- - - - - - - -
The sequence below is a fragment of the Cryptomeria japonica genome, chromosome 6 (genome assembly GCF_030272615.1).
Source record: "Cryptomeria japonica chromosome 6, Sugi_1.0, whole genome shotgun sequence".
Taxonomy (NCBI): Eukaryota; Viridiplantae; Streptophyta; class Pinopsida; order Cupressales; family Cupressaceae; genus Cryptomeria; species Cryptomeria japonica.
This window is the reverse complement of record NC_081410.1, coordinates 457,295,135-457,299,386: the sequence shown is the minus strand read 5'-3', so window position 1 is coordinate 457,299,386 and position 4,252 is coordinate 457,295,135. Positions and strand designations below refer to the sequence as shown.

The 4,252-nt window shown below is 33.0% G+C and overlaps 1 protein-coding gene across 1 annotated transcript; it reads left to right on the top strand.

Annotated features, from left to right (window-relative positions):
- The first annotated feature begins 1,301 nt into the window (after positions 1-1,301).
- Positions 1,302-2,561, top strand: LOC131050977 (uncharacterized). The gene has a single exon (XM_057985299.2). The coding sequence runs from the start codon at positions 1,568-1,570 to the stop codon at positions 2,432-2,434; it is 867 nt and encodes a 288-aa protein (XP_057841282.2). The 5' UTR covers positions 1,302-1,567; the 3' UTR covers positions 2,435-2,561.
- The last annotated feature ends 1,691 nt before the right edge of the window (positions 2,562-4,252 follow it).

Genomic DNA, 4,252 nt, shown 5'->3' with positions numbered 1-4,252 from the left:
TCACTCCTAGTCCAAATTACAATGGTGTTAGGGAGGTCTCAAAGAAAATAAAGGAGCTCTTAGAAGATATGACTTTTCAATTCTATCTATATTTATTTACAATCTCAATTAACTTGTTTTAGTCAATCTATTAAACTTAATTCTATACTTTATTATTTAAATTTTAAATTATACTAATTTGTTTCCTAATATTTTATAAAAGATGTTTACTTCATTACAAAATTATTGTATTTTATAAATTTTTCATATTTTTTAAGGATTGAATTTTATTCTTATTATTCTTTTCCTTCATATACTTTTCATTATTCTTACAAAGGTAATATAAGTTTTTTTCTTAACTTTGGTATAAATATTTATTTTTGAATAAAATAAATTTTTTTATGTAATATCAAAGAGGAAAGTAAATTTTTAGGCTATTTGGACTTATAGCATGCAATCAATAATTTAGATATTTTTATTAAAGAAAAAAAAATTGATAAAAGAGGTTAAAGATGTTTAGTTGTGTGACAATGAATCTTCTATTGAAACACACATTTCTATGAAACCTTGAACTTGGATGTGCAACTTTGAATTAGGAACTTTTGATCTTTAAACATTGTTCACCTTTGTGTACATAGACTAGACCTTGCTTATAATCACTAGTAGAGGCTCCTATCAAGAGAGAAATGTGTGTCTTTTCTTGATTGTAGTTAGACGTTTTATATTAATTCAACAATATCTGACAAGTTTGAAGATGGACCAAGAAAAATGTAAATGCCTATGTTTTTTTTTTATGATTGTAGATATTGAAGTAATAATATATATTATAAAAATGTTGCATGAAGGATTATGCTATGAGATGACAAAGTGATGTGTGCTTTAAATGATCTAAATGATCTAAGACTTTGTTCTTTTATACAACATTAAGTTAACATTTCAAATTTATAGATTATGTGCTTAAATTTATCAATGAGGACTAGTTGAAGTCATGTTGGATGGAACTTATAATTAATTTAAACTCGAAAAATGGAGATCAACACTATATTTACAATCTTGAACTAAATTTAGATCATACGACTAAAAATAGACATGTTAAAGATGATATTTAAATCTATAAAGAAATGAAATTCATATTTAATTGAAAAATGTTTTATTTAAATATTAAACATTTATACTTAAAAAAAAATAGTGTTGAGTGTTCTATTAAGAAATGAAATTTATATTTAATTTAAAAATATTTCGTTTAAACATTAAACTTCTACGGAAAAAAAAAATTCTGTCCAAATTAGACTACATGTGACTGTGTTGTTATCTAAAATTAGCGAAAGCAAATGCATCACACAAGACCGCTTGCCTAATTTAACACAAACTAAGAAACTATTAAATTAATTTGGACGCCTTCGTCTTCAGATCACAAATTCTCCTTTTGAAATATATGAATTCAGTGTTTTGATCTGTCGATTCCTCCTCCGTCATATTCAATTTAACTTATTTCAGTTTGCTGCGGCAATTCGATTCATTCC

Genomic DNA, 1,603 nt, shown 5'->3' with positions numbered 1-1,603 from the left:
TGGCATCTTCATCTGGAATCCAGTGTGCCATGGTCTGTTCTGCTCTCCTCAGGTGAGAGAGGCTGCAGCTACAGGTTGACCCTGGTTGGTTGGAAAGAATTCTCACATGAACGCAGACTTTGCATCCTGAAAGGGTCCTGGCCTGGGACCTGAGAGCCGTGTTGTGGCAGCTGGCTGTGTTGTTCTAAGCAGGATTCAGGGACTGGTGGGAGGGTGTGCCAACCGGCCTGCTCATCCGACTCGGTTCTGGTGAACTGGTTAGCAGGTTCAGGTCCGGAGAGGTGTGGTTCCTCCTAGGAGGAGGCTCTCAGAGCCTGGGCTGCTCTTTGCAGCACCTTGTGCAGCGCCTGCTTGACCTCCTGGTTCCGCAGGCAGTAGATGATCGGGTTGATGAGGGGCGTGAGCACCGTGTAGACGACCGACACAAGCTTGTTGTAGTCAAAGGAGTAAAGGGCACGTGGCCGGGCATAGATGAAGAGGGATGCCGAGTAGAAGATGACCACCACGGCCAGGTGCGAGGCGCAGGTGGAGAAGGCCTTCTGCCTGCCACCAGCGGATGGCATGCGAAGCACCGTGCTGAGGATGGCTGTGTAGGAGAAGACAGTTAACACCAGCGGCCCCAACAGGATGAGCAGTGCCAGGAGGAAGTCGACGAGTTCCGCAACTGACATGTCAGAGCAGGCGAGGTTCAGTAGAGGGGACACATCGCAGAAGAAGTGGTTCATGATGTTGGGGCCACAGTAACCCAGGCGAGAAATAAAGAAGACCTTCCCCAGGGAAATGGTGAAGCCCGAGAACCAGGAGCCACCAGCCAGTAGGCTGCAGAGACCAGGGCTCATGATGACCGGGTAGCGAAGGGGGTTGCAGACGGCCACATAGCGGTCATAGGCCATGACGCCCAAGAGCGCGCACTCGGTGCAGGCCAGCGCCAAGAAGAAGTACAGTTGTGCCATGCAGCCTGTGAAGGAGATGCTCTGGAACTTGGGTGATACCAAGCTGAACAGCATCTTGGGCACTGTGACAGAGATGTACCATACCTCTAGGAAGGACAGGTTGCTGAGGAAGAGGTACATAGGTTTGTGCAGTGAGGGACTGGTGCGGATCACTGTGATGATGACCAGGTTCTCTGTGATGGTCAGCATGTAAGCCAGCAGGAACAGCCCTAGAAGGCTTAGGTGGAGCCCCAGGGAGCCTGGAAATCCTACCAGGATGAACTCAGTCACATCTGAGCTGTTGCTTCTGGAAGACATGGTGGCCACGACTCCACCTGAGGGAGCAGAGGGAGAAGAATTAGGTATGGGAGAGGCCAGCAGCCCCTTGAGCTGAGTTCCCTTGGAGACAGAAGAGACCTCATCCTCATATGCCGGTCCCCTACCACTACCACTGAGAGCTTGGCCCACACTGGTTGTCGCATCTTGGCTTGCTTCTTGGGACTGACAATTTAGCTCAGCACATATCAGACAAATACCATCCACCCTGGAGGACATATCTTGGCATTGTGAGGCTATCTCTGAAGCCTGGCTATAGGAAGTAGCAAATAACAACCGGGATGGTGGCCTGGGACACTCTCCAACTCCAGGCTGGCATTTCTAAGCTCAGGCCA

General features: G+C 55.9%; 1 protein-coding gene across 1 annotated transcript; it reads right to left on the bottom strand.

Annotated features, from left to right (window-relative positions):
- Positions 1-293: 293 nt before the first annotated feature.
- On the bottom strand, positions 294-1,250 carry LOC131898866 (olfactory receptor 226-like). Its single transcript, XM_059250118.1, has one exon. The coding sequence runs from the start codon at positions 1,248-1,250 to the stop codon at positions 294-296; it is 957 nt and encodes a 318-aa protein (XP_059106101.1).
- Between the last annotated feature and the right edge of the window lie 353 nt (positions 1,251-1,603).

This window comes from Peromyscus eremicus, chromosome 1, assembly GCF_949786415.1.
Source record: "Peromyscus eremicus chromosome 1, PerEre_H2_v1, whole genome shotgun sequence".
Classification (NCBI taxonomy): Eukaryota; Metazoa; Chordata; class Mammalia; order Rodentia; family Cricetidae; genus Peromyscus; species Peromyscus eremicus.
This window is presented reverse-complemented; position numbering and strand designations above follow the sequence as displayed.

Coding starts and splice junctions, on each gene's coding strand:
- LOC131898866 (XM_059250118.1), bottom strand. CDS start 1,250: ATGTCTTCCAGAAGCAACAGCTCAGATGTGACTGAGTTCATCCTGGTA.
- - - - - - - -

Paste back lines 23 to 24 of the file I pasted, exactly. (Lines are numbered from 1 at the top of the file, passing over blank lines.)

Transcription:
Coding starts and splice junctions, on each gene's coding strand:
- LOC131898866 (XM_059250118.1), bottom strand. CDS start 1,250: ATGTCTTCCAGAAGCAACAGCTCAGATGTGACTGAGTTCATCCTGGTA.